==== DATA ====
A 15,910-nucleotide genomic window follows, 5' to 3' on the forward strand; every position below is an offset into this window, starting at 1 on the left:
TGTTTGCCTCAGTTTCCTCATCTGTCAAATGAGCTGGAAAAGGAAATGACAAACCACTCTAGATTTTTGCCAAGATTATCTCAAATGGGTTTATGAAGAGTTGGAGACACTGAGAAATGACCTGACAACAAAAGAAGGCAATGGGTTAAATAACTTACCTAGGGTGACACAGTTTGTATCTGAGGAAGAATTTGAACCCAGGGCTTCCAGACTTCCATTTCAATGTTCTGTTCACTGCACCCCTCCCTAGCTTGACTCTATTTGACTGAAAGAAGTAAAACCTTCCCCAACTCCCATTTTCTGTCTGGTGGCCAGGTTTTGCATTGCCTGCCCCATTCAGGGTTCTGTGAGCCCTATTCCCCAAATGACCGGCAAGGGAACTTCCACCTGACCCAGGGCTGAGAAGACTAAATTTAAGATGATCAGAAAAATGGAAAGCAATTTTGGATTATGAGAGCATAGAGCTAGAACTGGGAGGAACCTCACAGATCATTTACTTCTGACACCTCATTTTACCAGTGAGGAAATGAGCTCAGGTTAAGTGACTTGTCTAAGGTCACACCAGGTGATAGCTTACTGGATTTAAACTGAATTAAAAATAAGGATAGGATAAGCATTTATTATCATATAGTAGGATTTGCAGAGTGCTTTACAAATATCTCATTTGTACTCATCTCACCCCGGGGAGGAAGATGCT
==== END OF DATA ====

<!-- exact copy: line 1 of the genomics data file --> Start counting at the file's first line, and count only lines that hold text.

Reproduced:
A 15,910-nucleotide genomic window follows, 5' to 3' on the forward strand; every position below is an offset into this window, starting at 1 on the left: